This thesis presents an alternative approach to the analysis of interdisciplinarity. One of the basic reasons for developing an alternative method for evaluation of interdisciplinary activities is that epistemic issues are insufficiently dealt with in the existing literature on the topic. To deve......This thesis presents an alternative approach to the analysis of interdisciplinarity. One of the basic reasons for developing an alternative method for evaluation of interdisciplinary activities is that epistemic issues are insufficiently dealt with in the existing literature on the topic....... To develop a more adequate way of capturing what is at stake in interdisciplinarity, I suggest drawing inspiration from the contemporary philosophical literature on scientific representation. The development of a representation based approach to the analysis of interdisciplinarity, and the discussion...... of the concept of “scientific discipline” and disciplinary difference. This chapter provides reasons to assume that conventional scientific taxonomies do not provide a good basis for analysing epistemic aspects of interdisciplinary science. On this background it is argued that the concept of “approaches...

  18. Corporate Language Policies

    DEFF Research Database (Denmark)

    Sanden, Guro Refsum

    This paper offers a review of literature dealing with language policies in general and corporate language policies in particular. Based on a discussion of various definitions of these concepts within two research traditions, i.e. sociolinguistics and international management, a three......-level definition of corporate language policies is presented, emphasising that a corporate language policy is a context-specific policy about language use. The three-level definition is based on the argument that in order to acquire a complete understanding of what corporate language policies involve, one needs...... to consider three progressive questions; 1) what is a policy? 2) what is a language policy?, and ultimately, 3) what is a corporate language policy?...

  19. Corporate Language Policies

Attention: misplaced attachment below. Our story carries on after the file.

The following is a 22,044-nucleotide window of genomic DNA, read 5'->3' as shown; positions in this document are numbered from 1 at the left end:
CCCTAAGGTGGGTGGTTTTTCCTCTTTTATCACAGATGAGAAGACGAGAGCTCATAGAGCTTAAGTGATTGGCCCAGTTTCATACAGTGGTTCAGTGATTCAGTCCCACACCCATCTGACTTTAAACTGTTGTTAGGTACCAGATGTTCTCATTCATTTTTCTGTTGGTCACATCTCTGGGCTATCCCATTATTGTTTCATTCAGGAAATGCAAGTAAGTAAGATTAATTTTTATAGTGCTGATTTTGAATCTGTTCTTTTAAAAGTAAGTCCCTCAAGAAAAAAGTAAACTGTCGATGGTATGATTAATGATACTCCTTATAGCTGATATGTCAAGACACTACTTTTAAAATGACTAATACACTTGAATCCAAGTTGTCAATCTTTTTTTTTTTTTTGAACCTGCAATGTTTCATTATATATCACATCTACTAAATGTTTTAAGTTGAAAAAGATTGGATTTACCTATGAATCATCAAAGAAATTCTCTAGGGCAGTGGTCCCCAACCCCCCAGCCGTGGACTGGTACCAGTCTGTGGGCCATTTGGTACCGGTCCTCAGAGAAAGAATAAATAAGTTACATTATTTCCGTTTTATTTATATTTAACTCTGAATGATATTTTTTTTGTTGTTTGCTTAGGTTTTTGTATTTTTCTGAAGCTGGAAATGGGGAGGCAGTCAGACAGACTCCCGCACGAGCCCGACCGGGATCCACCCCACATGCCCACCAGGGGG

DEFF Research Database (Denmark)

    Sanden, Guro Refsum

    2015-01-01

    This paper offers a review of literature dealing with language policies in general and corporate language policies in particular. Based on a discussion of various definitions of these concepts within two research traditions, i.e. sociolinguistics and international management, a three......-level definition of corporate language policies is presented, emphasising that a corporate language policy is a context-specific policy about language use. The three-level definition is based on the argument that in order to acquire a complete understanding of what corporate language policies involve, one needs...... to consider three progressive questions; 1) what is a policy? 2) what is a language policy?, and ultimately, 3) what is a corporate language policy?...

  20. Teaching language arts to English language learners

    CERN Document Server

    Vásquez, Anete; Smith, Philip C

    2013-01-01

    This thoroughly revised and updated edition of Teaching Language Arts to English Language Learners provides readers with the comprehensive understanding of both the challenges that face ELLs and ways in which educators might address them in the language arts classroom. The authors offer proven techniques that teachers can readily use to teach reading, writing, grammar, and vocabulary as well as speaking, listening, and viewing skills. A complete section is also devoted to ways teachers can integrate all five strands of the language arts curriculum into a comprehensive unit of study w

  1. Assembly processor program converts symbolic programming language to machine language

    Science.gov (United States)

    Pelto, E. V.

    1967-01-01

    Assembly processor program converts symbolic programming language to machine language. This program translates symbolic codes into computer understandable instructions, assigns locations in storage for successive instructions, and computer locations from symbolic addresses.

  2. Programming Language Pragmatics

    CERN Document Server

    Scott, Michael L

    2009-01-01

    Programming Language Pragmatics is the most comprehensive programming language textbook available today. Taking the perspective that language design and language implementation are tightly interconnected, and that neither can be fully understood in isolation, this critically acclaimed and bestselling book has been thoroughly updated to cover the most recent developments in programming language design. With a new chapter on run-time program management and expanded coverage of concurrency, this new edition provides both students and professionals alike with a solid understanding of the most impo

  3. Lexical Features of Scientific Discourse

    Directory of Open Access Journals (Sweden)

    Tatjana Rusko

    2014-06-01